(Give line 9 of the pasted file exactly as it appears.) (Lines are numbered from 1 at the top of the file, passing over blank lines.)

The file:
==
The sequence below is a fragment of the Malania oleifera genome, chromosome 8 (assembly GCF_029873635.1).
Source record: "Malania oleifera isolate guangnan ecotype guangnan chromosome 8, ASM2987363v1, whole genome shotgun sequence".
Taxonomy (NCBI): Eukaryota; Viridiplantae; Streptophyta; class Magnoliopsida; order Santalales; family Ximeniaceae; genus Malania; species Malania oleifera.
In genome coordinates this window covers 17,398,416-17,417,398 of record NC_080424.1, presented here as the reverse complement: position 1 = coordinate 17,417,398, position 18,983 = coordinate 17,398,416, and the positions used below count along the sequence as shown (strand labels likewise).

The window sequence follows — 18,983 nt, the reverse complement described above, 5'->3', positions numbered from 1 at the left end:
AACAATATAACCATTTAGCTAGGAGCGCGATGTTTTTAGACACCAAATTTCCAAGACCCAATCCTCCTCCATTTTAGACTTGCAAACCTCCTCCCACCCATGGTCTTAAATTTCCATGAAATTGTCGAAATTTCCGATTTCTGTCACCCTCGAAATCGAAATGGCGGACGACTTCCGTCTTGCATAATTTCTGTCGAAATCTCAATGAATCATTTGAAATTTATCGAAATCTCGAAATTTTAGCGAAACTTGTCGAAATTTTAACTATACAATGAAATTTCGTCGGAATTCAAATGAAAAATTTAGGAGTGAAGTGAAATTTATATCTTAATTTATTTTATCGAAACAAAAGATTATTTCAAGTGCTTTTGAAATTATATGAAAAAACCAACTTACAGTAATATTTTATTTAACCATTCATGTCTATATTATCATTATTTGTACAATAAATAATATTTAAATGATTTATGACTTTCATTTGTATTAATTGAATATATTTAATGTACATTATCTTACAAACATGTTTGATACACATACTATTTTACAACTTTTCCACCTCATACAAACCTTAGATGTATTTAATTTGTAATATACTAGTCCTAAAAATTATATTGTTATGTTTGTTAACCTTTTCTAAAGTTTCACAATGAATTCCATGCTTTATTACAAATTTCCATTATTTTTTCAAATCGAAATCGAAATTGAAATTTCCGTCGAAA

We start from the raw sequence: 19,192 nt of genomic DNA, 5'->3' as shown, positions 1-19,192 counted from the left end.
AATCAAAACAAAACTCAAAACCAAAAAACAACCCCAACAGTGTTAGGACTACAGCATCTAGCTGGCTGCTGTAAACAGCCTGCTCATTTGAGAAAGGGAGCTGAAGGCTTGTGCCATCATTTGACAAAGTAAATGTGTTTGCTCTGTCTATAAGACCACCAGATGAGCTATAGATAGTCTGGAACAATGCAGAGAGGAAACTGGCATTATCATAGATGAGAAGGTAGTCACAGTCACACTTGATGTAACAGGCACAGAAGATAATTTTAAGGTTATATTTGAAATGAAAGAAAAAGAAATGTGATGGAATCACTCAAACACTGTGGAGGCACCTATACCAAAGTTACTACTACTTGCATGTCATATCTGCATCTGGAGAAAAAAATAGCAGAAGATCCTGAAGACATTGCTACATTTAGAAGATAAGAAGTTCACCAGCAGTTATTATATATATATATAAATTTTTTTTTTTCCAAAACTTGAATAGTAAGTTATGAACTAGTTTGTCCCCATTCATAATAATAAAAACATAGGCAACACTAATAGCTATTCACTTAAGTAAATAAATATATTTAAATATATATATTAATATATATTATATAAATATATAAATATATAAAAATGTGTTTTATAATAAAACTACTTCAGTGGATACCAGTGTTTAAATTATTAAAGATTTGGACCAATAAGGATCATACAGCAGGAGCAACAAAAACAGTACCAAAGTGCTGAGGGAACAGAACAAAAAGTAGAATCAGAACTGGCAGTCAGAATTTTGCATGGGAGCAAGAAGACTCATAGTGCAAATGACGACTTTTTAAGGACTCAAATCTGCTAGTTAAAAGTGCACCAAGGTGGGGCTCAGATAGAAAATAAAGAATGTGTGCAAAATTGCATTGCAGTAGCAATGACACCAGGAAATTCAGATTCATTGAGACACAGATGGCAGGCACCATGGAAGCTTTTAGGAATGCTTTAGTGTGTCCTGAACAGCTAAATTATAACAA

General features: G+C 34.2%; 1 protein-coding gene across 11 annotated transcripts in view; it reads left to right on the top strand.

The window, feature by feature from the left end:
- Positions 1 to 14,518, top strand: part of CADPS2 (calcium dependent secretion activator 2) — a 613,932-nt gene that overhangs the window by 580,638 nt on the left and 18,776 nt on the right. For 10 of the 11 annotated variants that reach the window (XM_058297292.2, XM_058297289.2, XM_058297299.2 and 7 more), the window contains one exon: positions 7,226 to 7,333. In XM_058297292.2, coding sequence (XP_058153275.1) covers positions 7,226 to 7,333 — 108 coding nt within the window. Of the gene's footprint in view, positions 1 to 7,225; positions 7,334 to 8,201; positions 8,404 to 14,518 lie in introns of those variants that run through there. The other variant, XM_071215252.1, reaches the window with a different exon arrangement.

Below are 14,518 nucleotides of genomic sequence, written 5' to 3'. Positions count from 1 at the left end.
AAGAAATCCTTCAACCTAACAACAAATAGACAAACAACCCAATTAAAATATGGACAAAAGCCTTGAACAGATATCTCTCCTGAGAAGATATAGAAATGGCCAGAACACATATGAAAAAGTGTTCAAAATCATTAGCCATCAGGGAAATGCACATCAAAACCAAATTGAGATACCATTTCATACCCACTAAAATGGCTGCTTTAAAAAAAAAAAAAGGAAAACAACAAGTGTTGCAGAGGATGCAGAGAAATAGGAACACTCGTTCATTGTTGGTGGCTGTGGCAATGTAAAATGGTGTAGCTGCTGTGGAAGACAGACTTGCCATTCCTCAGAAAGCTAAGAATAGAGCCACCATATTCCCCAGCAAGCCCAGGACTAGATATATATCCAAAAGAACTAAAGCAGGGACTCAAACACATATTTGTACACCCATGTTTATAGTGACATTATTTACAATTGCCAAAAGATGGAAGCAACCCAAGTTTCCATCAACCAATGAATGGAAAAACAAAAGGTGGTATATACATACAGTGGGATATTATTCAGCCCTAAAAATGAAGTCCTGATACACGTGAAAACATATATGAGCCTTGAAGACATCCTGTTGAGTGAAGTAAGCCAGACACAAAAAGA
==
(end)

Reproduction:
General features: G+C 34.2%; 1 protein-coding gene across 11 annotated transcripts in view; it reads left to right on the top strand.